On Thursday, Sept. 27, Brett Kavanaugh and Christine Blasey Ford both testified on Capitol Hill about allegations of sexual assault stemming from almost 30 years ago. The hearings came at the end of a tumultuous few weeks after the allegations from Ford were publicized. On Friday, Kavanaugh was advanced from the Senate Judiciary Committee in a 11-0 vote, and is now facing the full Senate. And, in a late-breaking twist, a limited, week-long FBI investigation into Ford’s allegations, as well as those of at least one other woman, has been launched.

Ford, a Palo Alto University psychology professor and Stanford research psychologist, wrote a letter to Senator Dianne Feinstein — Ranking Member of the Senate Judiciary Committee — dated July 30 detailing her allegation of sexual assault by Kavanaugh at a gathering in an affluent Washington, D.C. suburb in the early 1980s. She alleged that Kavanaugh and friend Mark Judge were severely inebriated and locked her in a bedroom, and then Kavanaugh proceeded to pin her to a bed and attempted to rape her. Kavanaugh denies these allegations.

This letter became the focal point of the ensuing weeks’ drama, with its existence and content being withheld from other Congressional leaders and the public. After several weeks, a tentative deal was reached between the Senate Judiciary and Ford to have her and Kavanaugh testify in front of the committee on Sept. 24. Ford stated that she would not be ready at the time. The two parties renegotiated through tense, public talks and an eleventh-hour agreement was reached to have both of them testify on September 27.

The hearings were a play in two acts, with Ford testifying first in the morning and Kavanaugh later in the afternoon. Ford opened her testimony by saying, “I am here today not because I want to be. I am terrified. I am here because I believe it is my civic duty to tell you what happened to me while Brett Kavanaugh and I were in high school.” After finishing her statement, Ford, who was accompanied by several lawyers, fielded questions from Democratic committee members. Notably, she was asked by Senator Dick Durbin to what degree of certainty she believed it was Kavanaugh who assaulted her and she responded with “100 percent.”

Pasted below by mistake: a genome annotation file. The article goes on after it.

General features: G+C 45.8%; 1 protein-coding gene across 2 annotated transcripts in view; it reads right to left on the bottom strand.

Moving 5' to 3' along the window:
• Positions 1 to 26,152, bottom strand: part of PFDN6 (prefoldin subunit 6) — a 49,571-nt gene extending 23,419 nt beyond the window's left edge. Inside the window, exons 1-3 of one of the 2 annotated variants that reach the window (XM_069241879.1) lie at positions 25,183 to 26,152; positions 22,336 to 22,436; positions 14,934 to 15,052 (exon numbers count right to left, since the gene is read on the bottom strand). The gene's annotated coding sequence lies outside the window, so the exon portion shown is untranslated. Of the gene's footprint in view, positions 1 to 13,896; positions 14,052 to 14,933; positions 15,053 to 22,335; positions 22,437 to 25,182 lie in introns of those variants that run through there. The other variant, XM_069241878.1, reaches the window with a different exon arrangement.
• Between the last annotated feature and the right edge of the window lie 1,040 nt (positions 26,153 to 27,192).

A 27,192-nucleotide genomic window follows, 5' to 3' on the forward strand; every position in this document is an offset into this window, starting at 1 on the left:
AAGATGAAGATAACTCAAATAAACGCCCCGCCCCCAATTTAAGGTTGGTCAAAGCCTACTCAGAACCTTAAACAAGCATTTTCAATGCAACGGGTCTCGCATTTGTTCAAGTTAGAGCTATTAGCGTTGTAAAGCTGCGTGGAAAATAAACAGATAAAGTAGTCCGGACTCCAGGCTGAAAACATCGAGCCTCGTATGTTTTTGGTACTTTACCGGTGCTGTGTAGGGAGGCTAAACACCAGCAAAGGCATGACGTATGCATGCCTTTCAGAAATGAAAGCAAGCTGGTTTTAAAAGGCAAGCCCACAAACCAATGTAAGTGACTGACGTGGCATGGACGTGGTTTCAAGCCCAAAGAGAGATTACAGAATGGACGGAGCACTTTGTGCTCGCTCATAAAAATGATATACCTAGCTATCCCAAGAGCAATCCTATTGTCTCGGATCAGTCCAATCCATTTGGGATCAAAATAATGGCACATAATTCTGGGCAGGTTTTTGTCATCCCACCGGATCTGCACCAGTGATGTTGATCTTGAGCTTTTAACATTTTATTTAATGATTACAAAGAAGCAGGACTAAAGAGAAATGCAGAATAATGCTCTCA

After a 45-minute recess, Kavanaugh took to the Senate floor to testify. In his opening statement, he denied the allegations and said, “This onslaught of last-minute allegations does not ring true. I’m not questioning that Dr. Ford may have been sexually assaulted by some person in some place at some time. But I have never done this. To her or to anyone. That’s not who I am. It is not who I was. I am innocent of this charge.” After his opening remarks, Kavanaugh, who was not accompanied by legal counsel, took questions from both Republican and Democratic committee members. One moment that garnered significant attention when he was asked by Senator Amy Klobuchar if he had ever drank alcohol to the point of memory loss and he responded with, “I don’t know. Have you?”

Many were quick to note the similarities between these hearings and the ones that took place with then-Supreme Court nominee Clarence Thomas and law professor Anita Hill. In 1991, Hill accused Thomas of sexual harassment over a period of several years. Like Kavanaugh and Ford, both gave heated testimonies to Congress. However, there were no women on the Senate Judiciary Committee when Hill testified, and in an effort to avoid these optics again, committee Republicans hired Arizona-based sex crimes prosecutor, Rachel Mitchell.

Each Republican committee member yielded their allotted five minutes for questions to Mitchell for Ford’s testimony. She asked Ford to recount her memories of the day of the alleged assault, and to discuss how she went about writing and communicating her story to lawmakers. Because of the staccato fashion of the questioning, Ford and Mitchell were frequently unable to finish their conversations. Mitchell was also present for the commencement of Kavanaugh’s testimony, and did manage to ask several questions before she was effectively cut from the team and not given any more opportunities to engage with Kavanaugh.

Several times throughout the hearings, committee Democrats called for an FBI investigation into the alleged assault, and this call was echoed by Republican Senator Jeff Flake, a key swing vote. In a sudden reversal from the White House, this call was answered. On Friday afternoon, Trump ordered an FBI probe into the alleged incident. However, he mandated that its scope be limited and completed in one week. On Saturday, it was announced that a second accuser, Deborah Ramirez, had been contacted by the FBI and agreed to cooperate. Ramirez was a classmate of Kavanaugh while the two were at Yale, and she alleged in an interview with the New Yorker that he exposed himself to her and thrust his genitals in her face at a dormitory party.

Olivia Bortner is a fourth-year student majoring in marketing. OB876952@wcupa.edu.

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